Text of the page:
Israel’s Netanyahu looks to vote in new government on Thursday

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JERUSALEM, Dec 26 (Reuters) – Israeli Prime Minister-designate Benjamin Netanyahu called a vote in parliament on his new government for Thursday Dec. 29, the speaker of the Knesset said on Monday, after almost two months of coalition wrangling.

Netanyahu’s bloc of right-wing and religious parties won a clear victory in parliamentary elections last month, but the veteran leader has had a harder time than expected in finalizing deals with his partners.

Despite campaigning together, Netanyahu has struggled to meet the demands of his allies, who have demanded a significant slice of power in exchange for their support.

Ahead of the vote in parliament and a formal swearing in of the new government, Netanyahu will have to officially present the members of his cabinet.

Israel’s longest serving prime minister has vowed to govern for all Israelis but he will head one of the most right-wing governments in the country’s history with key ministries in the hands of hardliners.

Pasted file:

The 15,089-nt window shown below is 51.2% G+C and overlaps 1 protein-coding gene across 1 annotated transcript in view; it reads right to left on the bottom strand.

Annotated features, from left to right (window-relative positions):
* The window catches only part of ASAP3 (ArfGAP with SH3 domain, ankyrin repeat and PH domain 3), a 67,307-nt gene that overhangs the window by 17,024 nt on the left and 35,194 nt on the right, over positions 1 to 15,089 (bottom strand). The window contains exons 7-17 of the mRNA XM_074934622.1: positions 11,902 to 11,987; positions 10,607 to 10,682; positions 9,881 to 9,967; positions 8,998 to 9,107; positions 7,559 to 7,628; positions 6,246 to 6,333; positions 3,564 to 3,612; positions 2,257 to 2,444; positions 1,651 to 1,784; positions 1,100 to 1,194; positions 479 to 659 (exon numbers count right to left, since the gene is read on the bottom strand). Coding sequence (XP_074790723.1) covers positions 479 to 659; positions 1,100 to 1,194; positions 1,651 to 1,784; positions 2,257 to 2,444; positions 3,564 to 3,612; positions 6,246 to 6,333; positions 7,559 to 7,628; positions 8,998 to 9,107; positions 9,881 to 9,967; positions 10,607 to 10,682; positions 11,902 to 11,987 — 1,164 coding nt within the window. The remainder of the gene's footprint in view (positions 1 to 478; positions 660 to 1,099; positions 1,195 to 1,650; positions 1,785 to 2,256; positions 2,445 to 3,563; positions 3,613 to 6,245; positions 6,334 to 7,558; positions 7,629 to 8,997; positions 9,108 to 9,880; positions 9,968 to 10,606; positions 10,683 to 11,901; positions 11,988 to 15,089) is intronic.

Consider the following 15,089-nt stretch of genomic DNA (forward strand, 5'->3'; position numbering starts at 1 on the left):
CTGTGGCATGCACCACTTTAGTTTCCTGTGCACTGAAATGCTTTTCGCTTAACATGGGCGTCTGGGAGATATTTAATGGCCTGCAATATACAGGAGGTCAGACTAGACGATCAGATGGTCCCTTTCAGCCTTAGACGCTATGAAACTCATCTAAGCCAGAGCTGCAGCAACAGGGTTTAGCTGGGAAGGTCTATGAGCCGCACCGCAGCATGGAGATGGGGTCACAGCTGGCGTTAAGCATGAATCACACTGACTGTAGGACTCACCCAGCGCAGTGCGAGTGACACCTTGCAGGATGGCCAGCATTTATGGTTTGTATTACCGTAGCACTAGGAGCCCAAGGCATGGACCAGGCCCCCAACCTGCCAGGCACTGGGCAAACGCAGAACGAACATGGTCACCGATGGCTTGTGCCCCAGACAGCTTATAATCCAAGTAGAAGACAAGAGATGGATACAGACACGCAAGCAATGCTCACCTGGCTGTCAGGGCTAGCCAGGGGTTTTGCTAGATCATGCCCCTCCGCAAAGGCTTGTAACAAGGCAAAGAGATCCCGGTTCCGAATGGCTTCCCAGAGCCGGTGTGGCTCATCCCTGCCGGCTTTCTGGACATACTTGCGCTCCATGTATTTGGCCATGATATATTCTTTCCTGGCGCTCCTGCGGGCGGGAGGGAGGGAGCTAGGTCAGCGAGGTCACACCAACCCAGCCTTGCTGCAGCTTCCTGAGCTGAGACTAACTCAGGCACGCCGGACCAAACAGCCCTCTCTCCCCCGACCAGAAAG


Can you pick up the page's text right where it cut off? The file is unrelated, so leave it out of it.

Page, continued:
Itamar Ben-Gvir, head of the Jewish Power party will have authority for police as security minister while Bezalel Smotrich’s Religious Zionism party will have broad authority to allow the expansion of Jewish settlements in the West Bank.

Both oppose Palestinian statehood and support extending Israeli sovereignty into the West Bank, adding another obstacle to a two-state solution, the resolution backed by Palestinian leaders, the United States and European governments.

The finance ministry is expected to be shared by Smotrich and Aryeh Deri, from the religious Shas party, with each man serving for two years. Deri’s appointment will depend on parliamentary support for a legal amendment allowing him to serve despite a conviction for tax fraud.

Liberal Israelis have also been alarmed by statements from a number of other members of coalition parties against gay rights and in favour of allowing some businesses to refuse services to people based on religious grounds.

President Isaac Herzog, the head of state who stands outside day-to-day politics, said on Sunday that any threat to the rights of Israeli citizens based on their identity or values would be counter to Israel’s democratic and ethical traditions.

(Reporting by Ari Rabinovitch; editing by James Mackenzie and Alexandra Hudson)

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